Euro’s capitulation 📉

4 min readDec 2, 2022


Originally written in early July 2022, with some edits in October 2022. This has been highly inspired from Arthur Hayes very insightful writings that you can find here.

This is my essay to try and make sense of the ongoing events in the reserve currencies markets. It seems like this is the current drive of financial markets and economies. I’m specifically interested in the fate of the Euro, where my close ones and I live. In my perspective, it doesn’t bode well for the old continent’s currency.

I’ll first look at the causes leading to the current situation, and the consequences I see for the coming years.

Death knocking at euro’s door to send it into irrelevance


1 — Money printing from the US and EU with ever lowering rates, accelerated with COVID

Since 2008, cheap money from ever lower interest rates has been the norm. Governments and companies could finance themselves at decreasing cost, and their debt level never stopped increasing. This accelerated a lot with Covid (see 2020 below) when money was needed to help the populations and maintain the system while unproductive.

2 — Inflation ramping up (mainly financial markets first)

When too much money is created compared to economic output, inflation starts increasing. It started immediately after Covid with financial markets (not reflected in official consumer inflation numbers) and moved on to food and energy more recently. The accommodating Covid money policy from states laid the right environment for consumer inflation to rise.

3 — Ukraine war: tightening of energy, commodities, and food supply in Europe and in global markets

Blend in a war in Ukraine with gas cuts from Russia and stress on food supplies, and you have the perfect cocktail for booming inflation. This is what we saw this summer with double digit consumer price increases in many countries (US, UK, Germany, …)

We can note that cutting nuclear reactors and increasing its energy dependence to Russia was a big mistake on Germany’s end.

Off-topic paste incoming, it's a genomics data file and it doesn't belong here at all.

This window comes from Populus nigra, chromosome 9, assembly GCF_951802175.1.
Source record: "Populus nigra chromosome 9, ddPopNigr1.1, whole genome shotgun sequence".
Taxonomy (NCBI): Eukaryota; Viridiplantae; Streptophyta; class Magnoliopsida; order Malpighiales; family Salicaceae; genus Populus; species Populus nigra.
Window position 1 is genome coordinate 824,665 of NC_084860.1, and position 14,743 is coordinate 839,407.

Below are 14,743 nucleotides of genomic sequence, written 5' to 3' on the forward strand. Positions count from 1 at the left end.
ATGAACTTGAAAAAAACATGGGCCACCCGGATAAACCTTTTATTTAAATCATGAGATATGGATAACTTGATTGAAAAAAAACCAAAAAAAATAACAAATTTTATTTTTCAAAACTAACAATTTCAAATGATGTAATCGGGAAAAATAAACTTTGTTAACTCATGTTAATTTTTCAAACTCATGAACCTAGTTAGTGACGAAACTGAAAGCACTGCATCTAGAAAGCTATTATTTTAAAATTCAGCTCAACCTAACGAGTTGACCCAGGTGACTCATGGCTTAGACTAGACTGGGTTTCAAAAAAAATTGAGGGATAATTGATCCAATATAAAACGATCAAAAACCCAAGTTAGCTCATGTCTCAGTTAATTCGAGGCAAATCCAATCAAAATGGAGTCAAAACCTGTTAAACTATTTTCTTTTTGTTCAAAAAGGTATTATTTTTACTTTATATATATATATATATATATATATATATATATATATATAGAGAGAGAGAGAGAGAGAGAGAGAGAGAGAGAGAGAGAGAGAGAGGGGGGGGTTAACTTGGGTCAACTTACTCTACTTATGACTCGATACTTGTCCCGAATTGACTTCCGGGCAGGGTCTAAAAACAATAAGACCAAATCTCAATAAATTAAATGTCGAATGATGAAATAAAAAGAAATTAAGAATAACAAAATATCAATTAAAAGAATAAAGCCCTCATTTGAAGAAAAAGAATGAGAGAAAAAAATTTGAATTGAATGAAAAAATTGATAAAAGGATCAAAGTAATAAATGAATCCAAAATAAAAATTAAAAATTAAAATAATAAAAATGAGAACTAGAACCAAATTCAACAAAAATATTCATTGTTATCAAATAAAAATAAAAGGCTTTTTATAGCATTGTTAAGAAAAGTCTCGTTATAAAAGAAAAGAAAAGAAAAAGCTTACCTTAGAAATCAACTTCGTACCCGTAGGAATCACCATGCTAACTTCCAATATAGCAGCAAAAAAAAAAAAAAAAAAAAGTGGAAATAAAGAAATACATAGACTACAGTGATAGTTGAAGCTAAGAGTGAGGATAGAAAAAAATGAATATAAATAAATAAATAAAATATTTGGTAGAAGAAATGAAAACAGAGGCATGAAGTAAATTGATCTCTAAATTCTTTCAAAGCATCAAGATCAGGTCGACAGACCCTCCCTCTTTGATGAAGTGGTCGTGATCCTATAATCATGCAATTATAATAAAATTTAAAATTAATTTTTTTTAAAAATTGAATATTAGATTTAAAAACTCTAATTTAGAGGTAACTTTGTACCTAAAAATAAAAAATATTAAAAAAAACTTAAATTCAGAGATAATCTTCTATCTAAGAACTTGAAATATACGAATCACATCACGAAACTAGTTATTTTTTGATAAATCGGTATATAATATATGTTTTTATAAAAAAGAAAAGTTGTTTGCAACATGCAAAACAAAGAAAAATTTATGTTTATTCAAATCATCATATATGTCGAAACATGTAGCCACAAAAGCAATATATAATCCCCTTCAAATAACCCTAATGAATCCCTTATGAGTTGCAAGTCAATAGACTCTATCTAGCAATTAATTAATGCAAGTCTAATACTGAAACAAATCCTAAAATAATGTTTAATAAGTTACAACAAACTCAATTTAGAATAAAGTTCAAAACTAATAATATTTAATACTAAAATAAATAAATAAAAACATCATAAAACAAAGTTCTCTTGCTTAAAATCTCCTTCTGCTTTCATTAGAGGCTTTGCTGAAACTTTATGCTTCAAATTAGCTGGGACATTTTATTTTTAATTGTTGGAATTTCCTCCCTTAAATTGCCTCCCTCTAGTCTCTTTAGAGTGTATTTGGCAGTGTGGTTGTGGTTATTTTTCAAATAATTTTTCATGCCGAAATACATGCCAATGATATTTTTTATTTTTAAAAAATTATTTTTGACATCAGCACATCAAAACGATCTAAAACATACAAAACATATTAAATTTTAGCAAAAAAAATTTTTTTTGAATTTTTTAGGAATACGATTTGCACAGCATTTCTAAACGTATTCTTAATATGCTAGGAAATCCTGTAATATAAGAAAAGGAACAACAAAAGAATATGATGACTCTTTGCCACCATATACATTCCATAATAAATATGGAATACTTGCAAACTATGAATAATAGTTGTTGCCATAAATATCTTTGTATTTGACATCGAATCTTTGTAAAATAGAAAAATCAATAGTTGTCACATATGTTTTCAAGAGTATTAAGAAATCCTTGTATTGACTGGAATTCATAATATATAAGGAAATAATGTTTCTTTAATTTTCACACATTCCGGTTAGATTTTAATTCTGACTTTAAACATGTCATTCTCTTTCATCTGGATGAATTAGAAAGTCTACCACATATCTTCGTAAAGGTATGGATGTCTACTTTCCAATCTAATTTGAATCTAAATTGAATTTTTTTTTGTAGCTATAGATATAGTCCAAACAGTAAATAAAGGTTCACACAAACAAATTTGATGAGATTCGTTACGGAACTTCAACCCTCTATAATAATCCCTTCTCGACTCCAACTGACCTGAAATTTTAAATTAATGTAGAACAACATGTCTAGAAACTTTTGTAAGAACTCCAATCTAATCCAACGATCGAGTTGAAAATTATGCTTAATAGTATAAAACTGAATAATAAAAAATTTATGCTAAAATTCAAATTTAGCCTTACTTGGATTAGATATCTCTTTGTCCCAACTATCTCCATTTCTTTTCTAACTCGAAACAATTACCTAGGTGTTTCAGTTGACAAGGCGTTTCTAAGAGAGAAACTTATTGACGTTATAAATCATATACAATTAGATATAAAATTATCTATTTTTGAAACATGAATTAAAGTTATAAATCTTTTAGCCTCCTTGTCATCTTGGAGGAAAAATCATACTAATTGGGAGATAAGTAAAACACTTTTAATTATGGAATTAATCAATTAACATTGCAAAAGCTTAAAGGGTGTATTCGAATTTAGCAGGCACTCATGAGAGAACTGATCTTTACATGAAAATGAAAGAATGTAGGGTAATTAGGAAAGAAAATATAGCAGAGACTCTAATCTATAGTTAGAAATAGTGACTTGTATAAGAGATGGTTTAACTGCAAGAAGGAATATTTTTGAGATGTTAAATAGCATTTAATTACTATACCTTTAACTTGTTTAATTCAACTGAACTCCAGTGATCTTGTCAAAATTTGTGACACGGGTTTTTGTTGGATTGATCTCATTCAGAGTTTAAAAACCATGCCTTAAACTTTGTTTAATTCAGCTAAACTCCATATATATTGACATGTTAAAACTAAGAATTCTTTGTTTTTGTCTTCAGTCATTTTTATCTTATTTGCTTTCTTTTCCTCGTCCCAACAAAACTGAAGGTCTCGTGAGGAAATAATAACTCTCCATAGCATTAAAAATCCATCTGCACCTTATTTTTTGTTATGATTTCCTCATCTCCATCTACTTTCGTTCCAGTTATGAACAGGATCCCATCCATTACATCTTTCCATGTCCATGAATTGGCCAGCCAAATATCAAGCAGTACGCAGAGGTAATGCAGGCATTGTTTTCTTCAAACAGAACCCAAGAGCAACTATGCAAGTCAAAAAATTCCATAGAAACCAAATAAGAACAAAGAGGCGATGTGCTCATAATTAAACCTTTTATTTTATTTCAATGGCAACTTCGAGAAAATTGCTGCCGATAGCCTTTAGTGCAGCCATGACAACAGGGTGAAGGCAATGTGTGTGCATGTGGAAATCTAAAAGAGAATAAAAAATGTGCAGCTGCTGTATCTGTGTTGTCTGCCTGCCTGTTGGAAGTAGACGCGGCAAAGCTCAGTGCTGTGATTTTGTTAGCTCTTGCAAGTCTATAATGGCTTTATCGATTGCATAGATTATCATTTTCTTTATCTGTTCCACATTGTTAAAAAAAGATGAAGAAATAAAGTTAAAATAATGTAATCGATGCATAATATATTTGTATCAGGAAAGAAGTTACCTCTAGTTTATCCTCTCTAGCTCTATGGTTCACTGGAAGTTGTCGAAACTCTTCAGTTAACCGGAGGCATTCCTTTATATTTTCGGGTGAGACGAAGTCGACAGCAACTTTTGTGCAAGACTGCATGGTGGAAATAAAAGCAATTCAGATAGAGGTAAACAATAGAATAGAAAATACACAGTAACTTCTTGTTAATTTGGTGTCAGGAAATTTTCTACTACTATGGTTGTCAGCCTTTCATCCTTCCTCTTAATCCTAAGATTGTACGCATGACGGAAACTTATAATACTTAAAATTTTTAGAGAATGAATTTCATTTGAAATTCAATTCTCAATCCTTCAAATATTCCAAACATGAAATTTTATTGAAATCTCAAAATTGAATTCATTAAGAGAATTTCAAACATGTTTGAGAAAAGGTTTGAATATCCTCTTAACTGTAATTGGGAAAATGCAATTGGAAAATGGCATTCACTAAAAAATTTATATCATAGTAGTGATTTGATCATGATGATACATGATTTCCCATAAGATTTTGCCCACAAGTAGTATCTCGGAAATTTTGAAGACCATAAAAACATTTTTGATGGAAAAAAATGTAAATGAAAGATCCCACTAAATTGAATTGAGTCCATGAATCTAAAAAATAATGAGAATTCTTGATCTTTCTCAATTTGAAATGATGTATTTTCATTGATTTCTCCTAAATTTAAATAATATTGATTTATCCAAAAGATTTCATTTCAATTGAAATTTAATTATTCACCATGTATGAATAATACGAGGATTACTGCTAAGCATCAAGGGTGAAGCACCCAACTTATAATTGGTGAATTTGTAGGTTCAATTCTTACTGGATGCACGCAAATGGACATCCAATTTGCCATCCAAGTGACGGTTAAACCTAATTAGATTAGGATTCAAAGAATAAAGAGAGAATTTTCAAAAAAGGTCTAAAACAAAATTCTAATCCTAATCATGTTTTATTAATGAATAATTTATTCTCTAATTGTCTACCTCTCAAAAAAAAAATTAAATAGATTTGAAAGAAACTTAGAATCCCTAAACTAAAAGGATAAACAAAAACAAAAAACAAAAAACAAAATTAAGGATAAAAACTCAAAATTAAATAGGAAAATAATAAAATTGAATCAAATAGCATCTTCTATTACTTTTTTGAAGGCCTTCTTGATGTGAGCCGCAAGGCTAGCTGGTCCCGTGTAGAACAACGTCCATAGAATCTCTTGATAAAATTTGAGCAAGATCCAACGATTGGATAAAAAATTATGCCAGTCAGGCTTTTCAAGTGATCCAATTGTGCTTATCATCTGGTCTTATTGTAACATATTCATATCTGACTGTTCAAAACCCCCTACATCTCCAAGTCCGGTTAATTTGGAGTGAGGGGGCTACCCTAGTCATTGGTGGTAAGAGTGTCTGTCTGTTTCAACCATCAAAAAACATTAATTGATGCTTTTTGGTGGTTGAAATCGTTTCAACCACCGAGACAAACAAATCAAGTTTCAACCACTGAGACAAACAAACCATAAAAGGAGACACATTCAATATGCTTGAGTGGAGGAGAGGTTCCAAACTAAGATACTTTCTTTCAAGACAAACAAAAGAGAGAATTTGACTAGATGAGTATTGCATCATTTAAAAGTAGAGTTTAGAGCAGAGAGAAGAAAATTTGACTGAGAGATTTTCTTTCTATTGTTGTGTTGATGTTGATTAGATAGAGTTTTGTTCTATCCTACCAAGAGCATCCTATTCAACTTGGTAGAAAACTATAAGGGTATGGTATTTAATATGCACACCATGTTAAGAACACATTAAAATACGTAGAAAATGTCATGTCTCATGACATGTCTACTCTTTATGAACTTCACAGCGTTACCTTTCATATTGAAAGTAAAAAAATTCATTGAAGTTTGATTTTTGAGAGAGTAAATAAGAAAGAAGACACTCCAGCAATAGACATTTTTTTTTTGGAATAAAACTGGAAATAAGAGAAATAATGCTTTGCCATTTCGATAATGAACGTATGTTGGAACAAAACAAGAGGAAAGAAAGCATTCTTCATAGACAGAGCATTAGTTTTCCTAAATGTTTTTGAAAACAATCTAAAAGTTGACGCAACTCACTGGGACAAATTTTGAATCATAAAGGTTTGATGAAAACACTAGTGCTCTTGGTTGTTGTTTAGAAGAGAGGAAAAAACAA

Central banks and governments find themselves in a tricky situation: they need to raise interest rates so that inflation doesn’t go out of control, but this makes it more difficult for governments to finance themselves and keep helping the populations.

Consequences and reactions from states

1 — Central banks need to hike rates to fight inflation.

2 — US can resist a stronger hike than other economic areas (read EU), because most other countries won’t be able to finance themselves anymore if hike too strong.

The gap in the hike race has already started. The FED is the leader, while the BOJ already capitulated and is back to money printing. Edit October 2022: BOE capitulated as well after the government passed a big tax cut, reducing their future revenue.

In EU’s case, Germany, supposedly the strongest country economically, is already in trouble with a trade surplus heading towards negative territory. Winter is coming, and the energy situation is not improving. As Germany’s manufacturing plants are at a stop, this is not when the ECB are likely to become more aggressive in their rate hikes.

3 — Inflation sticks around and is reinforced in EU by a decrease in € value in USD because of the hikes are too soft. People discontent keep growing. (Edit October 2022: we are here)

4 — At some point, EU governments and the ECB won’t have the choice to either #1 hike rates aggressively → some countries default on their debt, or #2 devalue their currency by lowering rates and handing money out to people (energy bill, inflation protection, etc …)

For now, US is doing #1 and UK chose #2. My guess is that EU will start with #2 to keep the economic area from imploding. We are already seeing this with France and Germany firmly committing to helping people financially against rising energy prices.

This will devalue EUR significantly, and some countries will eventually leave the EU like the UK did. After Brexit 2020, Itaxit coming near you in 2023/2024.

In both cases, EUR is devalued and the end of the EU as we know it seems very likely.


In the short-term, I believe US will keep hiking rates for as long as they can. EU won’t be able to do it as aggressively because of the uneven debt levels between countries and the sticky inflation. They will have to get out of their trouble by printing € to help people and try to save their financial system.

This should very likely lead to the EUR fall, followed by a restructuring of Europe a few years later.

At some point the FED will stop raising rates and start devaluing their currency as well. When they do, the USD uptrend will reverse and $ will flow into other assets.




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